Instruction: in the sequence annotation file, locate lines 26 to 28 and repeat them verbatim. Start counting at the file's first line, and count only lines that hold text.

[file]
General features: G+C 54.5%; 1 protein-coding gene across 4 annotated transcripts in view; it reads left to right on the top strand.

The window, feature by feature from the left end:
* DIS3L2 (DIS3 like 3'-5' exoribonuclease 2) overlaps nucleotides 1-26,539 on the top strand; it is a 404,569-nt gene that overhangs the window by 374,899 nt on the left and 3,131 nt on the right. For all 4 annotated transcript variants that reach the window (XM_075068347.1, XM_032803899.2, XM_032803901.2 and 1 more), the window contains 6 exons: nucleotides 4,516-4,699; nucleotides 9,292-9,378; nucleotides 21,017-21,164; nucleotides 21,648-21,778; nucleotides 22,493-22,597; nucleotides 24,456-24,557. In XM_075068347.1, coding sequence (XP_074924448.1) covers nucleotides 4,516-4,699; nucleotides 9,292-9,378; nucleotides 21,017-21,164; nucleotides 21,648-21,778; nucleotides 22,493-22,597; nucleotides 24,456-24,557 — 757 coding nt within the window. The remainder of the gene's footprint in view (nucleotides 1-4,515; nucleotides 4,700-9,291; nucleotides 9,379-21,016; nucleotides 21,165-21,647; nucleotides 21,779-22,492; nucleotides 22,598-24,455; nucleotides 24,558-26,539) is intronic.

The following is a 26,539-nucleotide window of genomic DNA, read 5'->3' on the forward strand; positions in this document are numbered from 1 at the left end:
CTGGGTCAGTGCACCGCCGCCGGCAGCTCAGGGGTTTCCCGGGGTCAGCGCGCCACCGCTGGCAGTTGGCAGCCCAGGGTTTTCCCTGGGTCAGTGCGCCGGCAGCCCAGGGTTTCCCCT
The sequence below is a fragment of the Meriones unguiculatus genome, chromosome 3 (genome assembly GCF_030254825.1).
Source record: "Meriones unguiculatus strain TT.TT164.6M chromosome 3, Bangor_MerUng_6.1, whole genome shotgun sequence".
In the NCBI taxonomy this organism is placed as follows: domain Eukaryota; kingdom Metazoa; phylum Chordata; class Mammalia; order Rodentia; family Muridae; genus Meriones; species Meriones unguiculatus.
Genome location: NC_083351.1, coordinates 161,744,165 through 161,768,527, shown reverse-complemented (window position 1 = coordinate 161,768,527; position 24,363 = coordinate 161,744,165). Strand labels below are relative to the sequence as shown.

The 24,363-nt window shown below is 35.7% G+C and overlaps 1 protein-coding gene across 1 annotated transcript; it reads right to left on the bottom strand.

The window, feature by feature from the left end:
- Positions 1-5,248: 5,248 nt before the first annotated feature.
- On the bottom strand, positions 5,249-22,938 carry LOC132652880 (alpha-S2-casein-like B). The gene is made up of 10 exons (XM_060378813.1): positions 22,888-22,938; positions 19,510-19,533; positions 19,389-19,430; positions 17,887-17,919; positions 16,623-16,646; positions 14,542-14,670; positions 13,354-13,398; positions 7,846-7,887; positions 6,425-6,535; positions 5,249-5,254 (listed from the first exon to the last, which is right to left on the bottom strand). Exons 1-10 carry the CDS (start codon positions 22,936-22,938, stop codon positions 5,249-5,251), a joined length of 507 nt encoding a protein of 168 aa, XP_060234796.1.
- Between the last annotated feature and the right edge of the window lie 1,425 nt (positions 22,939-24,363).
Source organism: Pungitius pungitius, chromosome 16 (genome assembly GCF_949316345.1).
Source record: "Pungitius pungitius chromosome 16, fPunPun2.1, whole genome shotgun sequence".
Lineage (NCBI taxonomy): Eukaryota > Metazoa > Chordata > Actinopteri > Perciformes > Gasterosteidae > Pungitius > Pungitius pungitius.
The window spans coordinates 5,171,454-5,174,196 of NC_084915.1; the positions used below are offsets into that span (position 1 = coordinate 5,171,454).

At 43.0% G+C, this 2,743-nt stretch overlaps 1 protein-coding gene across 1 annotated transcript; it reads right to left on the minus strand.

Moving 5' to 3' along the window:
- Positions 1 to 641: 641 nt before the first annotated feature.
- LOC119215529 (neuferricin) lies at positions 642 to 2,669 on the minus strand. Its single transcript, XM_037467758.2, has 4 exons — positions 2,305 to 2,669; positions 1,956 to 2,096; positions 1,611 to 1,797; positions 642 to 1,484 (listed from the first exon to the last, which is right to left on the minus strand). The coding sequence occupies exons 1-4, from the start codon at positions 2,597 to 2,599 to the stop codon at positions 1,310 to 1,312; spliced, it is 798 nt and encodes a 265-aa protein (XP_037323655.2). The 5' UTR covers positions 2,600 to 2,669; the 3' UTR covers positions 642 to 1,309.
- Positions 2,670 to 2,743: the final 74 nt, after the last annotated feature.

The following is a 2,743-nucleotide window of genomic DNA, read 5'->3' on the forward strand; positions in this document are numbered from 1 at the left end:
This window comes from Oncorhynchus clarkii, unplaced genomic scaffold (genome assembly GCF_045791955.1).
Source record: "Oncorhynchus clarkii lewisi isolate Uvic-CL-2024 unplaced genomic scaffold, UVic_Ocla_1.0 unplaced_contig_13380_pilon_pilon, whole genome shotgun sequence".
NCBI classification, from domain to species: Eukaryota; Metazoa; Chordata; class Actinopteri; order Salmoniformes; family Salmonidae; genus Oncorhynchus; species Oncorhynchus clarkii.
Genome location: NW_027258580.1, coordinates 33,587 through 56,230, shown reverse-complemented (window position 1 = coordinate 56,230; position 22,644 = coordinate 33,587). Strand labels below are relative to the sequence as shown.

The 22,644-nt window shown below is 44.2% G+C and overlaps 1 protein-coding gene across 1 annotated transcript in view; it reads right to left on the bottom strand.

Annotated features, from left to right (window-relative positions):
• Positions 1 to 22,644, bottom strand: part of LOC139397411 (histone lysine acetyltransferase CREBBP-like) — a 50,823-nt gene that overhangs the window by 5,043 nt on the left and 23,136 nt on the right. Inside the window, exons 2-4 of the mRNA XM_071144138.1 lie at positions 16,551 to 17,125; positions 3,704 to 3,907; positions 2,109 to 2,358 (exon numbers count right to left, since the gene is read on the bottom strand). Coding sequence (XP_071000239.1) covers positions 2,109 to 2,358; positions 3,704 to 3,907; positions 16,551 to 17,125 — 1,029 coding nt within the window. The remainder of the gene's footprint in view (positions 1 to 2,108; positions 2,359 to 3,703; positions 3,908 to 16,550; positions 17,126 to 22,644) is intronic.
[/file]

Source record: "Oncorhynchus clarkii lewisi isolate Uvic-CL-2024 unplaced genomic scaffold, UVic_Ocla_1.0 unplaced_contig_13380_pilon_pilon, whole genome shotgun sequence".
NCBI classification, from domain to species: Eukaryota; Metazoa; Chordata; class Actinopteri; order Salmoniformes; family Salmonidae; genus Oncorhynchus; species Oncorhynchus clarkii.
Genome location: NW_027258580.1, coordinates 33,587 through 56,230, shown reverse-complemented (window position 1 = coordinate 56,230; position 22,644 = coordinate 33,587). Strand labels below are relative to the sequence as shown.